By Joy Chakravarty
Dubai– Ronnie Screwvala has been disrupting long before ‘disruptor’ became a trendy word. As a first-generation entrepreneur, he dabbled with manufacturing toothbrushes, entered TV production, and eventually growing the business into the mega entertainment conglomerate UTV.
After divesting UTV to Walt Disney Company in 2012 for $4.1 billion, he had a body of work that would have sent most into content retirement.
Not Screwvala though.
In his second innings, the 58-year-old Mumbai native wanted to do something that could be game-changing for millions, not just for him. Screwvala’s time and talent are now dedicated to education (via upGrad), sports (through U Sports) and social work (through The Swades Foundation with wife Zarina).
As upGrad made a big push into the Middle East market recently, Screwvala explained the pivot from entertainment to edtech in an exclusive interview with IANS.
“Firstly, it was to roll up my sleeves and start something new from the ground up. Secondly, it needed to be a sector with scale, needed disruption and it had to be something India could take externally to the world. Thirdly, there was the need to use some of my strengths, like building brands and pre-empting trends. The idea was to take the path less trodden and find a new way of doing things where the past was not that relevant,” said Screwvala.
He was also keen that his second innings should be high impact. As chairman and co-founder of upGrad, Screwvala is tapping into the demand for continued education from career professionals.
Focusing on the post-graduation, higher studies and specialisation areas, upGrad offers courses to over one million total registered learners in more than 50 countries across the world in in-demand subjects ranging from management to machine learning.
Screwvala sees huge potential in the United Arab Emirates (UAE) and the Middle East, where countries have deep digital penetration.
“We’re committed to expanding to new international markets as we march forward with our goal of offering affordable, accessible, and relevant higher education. We’re thrilled to bring upGrad’s global expertise to the region in the form of our tailor-made online courses,” he adds.
“Our expansion efforts have also recently been strengthened with Temasek’s $120 million funding. We’ll be leveraging this fresh capital to make a positive social impact in the Middle East region.”
Recent buzz around edtech has also been driven by Indian startup, Byju’s. The darling of venture capitalists, it is one of India’s most valued startups at $16.5 billion after a slew of fundings recently.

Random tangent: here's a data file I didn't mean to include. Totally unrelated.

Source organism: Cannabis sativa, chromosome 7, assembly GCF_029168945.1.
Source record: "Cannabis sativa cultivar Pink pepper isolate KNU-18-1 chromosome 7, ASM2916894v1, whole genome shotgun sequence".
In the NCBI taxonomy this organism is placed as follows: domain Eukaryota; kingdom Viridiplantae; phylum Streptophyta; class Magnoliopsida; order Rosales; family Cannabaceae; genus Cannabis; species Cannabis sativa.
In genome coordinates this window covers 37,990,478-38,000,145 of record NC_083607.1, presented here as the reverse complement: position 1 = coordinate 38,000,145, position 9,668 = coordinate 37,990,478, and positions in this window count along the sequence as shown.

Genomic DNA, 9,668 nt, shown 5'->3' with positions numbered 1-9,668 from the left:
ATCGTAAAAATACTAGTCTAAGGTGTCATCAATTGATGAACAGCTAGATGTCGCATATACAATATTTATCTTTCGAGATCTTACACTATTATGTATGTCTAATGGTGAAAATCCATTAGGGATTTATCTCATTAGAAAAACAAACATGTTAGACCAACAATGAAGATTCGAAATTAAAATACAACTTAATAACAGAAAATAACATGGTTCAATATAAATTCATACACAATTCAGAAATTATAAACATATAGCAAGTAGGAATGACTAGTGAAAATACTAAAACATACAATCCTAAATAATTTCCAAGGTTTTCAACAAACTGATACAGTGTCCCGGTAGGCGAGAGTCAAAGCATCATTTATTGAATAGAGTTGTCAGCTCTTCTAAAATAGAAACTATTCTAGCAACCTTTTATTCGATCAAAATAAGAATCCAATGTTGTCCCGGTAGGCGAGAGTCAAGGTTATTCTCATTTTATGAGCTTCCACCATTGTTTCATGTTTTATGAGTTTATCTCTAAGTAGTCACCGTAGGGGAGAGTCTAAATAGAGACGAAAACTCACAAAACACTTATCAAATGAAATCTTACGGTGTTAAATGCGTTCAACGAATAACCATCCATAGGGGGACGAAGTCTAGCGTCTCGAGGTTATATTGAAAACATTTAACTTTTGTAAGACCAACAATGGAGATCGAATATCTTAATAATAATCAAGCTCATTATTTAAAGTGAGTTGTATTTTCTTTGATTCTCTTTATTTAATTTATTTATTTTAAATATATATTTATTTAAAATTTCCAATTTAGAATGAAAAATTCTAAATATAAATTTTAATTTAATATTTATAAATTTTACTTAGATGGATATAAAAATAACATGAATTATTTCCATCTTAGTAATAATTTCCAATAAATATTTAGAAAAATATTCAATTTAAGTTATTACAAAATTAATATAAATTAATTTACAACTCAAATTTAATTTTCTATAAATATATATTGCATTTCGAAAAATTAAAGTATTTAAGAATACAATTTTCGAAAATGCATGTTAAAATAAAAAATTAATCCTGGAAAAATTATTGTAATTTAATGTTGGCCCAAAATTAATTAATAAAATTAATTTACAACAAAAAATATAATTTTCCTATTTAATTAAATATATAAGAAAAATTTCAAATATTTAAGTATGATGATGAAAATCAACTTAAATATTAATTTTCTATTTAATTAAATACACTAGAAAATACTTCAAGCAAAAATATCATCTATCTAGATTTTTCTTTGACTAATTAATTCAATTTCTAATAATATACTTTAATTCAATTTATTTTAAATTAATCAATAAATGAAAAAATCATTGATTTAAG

Unlike Byju’s, which serves school-going students, upGrad has focussed on professional upskilling and has been very selective in opting for external capital.
Asked if success in raising funds has become a benchmark for startups and edtech firms, Screwvala said: “For many, unfortunately yes. However, for others who are focussed on building long-term businesses, this is not always the case.
“Take us at upGrad. For the first five years, we grew exponentially at close to 100 per cent each year and we did not raise any external capital. It gave us a lot of flexibility to do what we wanted to do.”
Screwvala confirms that upGrad does not have any plans to move into the K-12 segment.
“That the school education market is bigger is more perception than reality. There are over one billion people in the workforce across the world that need to upskill and upgrade. There is another massive number that want to get through college, but cannot afford it or need to be the family earner, who will turn to pursue a graduation while they earn.
“Therefore, what upGrad is catering to is a massive market. Higher education will very soon be a much larger market than anyone may have envisaged, and I see zero reason to re-think on this at all. We do not follow the herd. I learnt very early that when you follow the herd all you can see is the back side of the one in front of you.
“There are successful companies everywhere and in every sector. No one needs to emulate some other model, as it never works out. Also, the true test of a successful business is its long-term business, revenue, profitability, impact to its customers and community,” he added.
Screwvala recently turned author with the release of his book on entrepreneurship, “Skill it, Kill it”. He said his ability to think unlike the crowd helped him stand out.
“I feel I am a product of non-linear thinking. I was a first-gen entrepreneur with zero resources. Therefore, doing more of what was being done, would have got me nowhere. Most of the businesses I started, many that I failed at, and some that I succeeded at, were all non-linear. Pioneering cable TV back then was non-linear, which is what we did by launching channels in crowded spaces and taking a non-linear approach to connect the content and consumer.
“When we started our movie studio, it was all non-linear as I was the outsider. Hence, doing more of what everyone did, or leaning on past trends would have got me nowhere,” he noted.
Screwvala’s final advice is to embrace the entrepreneurial spirit and develop the ability to take risks.
“The past will no longer be a reliable guide to the future. This was certainly true prior to the pandemic, and it is certainly evident today. Last year’s milestones, business logic or, even, achievements, may count for little in the future,” he says.
“There is nationwide interest in innovation and entrepreneurship because of the pandemic. It has also inspired individuals and entrepreneurs alike to rethink their attitude towards risk.” (IANS)